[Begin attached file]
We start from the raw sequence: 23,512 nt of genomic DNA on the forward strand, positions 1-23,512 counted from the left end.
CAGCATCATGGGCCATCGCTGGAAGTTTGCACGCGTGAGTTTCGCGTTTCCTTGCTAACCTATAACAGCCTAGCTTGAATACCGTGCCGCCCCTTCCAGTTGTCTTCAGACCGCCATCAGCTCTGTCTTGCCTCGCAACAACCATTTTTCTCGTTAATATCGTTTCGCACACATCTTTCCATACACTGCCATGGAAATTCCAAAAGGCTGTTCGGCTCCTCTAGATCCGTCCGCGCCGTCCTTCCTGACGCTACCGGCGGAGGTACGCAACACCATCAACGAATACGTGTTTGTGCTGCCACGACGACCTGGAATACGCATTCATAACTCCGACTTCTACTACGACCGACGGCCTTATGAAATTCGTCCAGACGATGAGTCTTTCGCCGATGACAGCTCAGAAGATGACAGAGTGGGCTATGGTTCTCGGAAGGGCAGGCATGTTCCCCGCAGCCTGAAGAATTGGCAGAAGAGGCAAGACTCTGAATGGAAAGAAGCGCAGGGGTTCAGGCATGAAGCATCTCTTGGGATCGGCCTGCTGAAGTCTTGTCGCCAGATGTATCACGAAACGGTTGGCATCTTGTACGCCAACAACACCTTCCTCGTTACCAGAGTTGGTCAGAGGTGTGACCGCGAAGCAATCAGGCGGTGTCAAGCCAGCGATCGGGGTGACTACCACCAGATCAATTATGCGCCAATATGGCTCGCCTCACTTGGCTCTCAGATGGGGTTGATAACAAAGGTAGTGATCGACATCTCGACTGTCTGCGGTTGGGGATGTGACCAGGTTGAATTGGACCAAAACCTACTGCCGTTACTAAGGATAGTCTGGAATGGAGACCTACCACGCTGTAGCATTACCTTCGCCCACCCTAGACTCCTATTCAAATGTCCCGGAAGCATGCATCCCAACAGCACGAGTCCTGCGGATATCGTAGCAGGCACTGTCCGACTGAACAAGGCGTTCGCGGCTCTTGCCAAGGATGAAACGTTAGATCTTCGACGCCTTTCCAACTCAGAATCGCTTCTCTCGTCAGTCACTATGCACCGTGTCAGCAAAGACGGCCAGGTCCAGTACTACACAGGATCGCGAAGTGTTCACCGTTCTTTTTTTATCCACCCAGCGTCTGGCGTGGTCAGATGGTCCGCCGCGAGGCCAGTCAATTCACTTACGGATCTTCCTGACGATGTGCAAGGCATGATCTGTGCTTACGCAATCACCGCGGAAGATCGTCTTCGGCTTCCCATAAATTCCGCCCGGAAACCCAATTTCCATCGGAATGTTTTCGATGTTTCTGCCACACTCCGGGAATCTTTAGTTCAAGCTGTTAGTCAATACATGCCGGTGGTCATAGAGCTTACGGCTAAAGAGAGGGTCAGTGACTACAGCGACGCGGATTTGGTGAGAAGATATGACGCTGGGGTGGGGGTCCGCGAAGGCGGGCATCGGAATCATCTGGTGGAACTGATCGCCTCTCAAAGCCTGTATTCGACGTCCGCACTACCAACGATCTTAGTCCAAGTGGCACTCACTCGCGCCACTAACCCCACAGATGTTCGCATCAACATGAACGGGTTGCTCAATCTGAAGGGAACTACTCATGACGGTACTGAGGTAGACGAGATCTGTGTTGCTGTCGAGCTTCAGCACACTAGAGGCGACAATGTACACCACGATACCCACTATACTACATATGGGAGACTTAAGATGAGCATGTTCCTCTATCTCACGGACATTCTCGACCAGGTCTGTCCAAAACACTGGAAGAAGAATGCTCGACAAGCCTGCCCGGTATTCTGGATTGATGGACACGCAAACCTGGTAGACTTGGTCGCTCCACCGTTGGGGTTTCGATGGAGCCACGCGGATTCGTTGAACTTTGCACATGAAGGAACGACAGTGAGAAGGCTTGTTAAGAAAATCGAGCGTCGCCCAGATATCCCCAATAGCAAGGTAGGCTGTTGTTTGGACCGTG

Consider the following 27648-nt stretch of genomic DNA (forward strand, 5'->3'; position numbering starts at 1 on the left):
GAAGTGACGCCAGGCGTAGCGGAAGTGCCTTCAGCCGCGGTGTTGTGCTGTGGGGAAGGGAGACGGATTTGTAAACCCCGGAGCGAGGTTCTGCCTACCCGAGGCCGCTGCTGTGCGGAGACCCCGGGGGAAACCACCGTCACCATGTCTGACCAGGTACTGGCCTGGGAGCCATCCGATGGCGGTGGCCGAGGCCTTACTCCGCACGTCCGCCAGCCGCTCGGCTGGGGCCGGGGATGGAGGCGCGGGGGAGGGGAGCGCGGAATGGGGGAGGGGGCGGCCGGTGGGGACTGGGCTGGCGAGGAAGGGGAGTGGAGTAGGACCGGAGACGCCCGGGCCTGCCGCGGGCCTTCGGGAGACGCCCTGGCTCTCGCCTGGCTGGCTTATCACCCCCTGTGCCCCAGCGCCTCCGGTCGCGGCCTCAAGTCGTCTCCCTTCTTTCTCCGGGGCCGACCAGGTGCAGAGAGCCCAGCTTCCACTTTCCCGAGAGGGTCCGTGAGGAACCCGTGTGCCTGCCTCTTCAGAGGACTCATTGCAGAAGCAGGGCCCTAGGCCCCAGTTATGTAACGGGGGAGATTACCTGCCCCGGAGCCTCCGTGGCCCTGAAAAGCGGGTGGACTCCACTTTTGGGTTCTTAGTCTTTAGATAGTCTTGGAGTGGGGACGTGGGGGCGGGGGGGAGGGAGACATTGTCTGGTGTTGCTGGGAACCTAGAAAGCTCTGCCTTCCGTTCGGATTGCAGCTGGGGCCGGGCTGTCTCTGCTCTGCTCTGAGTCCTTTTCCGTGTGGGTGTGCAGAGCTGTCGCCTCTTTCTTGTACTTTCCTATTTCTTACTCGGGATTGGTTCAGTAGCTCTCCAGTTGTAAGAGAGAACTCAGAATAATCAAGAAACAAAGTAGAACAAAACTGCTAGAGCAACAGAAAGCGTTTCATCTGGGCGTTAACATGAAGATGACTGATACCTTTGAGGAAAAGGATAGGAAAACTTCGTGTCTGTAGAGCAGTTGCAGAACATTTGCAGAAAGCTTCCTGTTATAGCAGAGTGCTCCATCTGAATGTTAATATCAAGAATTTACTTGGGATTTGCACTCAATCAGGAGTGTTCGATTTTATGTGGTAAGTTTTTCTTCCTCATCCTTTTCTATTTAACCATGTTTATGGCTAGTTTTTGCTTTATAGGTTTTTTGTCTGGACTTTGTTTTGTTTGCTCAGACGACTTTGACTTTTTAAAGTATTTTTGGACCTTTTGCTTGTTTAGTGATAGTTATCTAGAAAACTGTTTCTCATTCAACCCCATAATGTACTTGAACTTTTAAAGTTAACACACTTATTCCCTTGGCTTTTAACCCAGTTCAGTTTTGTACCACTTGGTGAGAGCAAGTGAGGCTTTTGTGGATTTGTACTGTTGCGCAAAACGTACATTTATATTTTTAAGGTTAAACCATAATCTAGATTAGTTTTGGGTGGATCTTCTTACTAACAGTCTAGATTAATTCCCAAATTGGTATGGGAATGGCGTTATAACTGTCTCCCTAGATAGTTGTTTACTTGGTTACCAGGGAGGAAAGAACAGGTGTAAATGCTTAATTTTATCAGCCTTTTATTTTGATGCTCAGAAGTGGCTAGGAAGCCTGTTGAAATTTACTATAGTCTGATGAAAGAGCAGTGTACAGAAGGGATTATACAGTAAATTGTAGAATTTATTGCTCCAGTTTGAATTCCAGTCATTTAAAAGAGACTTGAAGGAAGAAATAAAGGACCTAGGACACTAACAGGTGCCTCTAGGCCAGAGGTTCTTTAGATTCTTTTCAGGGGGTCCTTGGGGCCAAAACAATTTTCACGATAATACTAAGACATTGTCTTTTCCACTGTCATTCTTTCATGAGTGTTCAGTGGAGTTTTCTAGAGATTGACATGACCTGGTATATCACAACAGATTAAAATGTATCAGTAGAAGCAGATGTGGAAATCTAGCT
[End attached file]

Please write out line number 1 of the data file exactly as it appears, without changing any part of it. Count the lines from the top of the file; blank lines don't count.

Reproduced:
We start from the raw sequence: 23,512 nt of genomic DNA on the forward strand, positions 1-23,512 counted from the left end.